Since this is, unapologetically, a Science Fiction Weblog, I will cite the Dune series as embodying the concepts here. On the one hand, the various faiths had been synthesized into new shapes (Buddislamists, Zensunnis, and the Orange Catholic faith, which included Catholic, Orthodox, Protestant, Judaic and Islamic elements), in the case of Buddhislam and Zensunnism, as a way of creating new ethnic enclaves and social cohesion. In the case of the Orange Catholic faith, it was spread by a Missionaria Protectiva controlled by the Bene Gesserit (Well-doers) to seed the various planets with preset religious memes and prophecies that would protect the dominant imperial culture in advance. That, of course, is classical missionary behavior, and the classic function of missionaries of the approved state faith in an imperium.

On the other hand, all of humanity owed its freedom, literally, and probably its existence, to the early crude efforts at a Missionaria Protectiva. The Butlerian Jihad, and I wonder if it's a coincidence that Herbert's is the 2nd such crusade - the first was in Samuel Butler's Erewhon, on behalf of humans against "self-willed" machines - had at its core a rigid division between human and inhuman, and more importantly, between living and dead. Conscious and unconscious. Really aware, and faking it. Because of the fanaticism of faith, the recognition that you have to take at least a few starting ideas as givens and not deconstruct every element of morality, reality and learning, humanity prevailed against machines pretending to be alive, conscious and superior, and their lackeys, who were mostly machine but with human brains. I think that's believable - that you couldn't have gotten a gaggle of Libertarian capitalist rationalist corporatists to go fight the machines. Okay, believable is kind of an understatement here.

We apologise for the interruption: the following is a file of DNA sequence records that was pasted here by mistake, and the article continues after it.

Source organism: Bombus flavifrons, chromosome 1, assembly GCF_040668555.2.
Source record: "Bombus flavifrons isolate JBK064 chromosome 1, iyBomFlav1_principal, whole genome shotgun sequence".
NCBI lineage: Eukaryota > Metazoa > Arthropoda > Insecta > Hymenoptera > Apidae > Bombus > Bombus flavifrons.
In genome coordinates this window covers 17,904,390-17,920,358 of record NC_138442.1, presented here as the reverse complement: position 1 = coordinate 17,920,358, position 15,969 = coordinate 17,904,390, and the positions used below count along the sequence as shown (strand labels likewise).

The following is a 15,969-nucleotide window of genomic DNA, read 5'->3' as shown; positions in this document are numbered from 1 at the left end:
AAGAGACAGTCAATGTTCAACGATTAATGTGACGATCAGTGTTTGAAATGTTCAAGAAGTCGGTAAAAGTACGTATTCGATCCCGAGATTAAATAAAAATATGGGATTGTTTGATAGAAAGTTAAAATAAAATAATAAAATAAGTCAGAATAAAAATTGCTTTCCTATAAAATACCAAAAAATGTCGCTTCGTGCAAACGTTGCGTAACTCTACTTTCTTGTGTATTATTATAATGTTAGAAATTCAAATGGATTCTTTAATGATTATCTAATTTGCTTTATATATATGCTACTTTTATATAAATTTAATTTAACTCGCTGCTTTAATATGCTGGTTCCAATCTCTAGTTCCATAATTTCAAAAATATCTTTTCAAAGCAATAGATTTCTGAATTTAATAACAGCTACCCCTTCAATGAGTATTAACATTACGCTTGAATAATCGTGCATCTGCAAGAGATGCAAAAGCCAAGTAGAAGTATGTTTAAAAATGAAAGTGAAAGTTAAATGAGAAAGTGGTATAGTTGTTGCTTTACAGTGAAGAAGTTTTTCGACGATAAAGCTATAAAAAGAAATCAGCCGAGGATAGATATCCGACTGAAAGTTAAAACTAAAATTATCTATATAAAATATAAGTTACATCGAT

I find a lot of the "liberal heroes" of anti-religion really repellent. In particular, people like James Randi, Penn Jillette, Richard Dawkins, Daniel Dennet offend me with their simplistic pseudoscientific style of talking about society, reality, philosophy and religion. Dennett's main contribution so far is a compilation called the Mind's I. I think John Searle simply killed the thrust of that - that there really is no distinction between a human mind and a pattern in a book or a good computer program. You should look up Searle's Chinese Room for the details. I would also point out that Hume was the originator of the notion that the self and awareness are not primary and not even real. Or not as real as a good piece of engineering. And Hume's philosophical goal was justifying the rule of the elites, as Thom Hartmann has pointed out.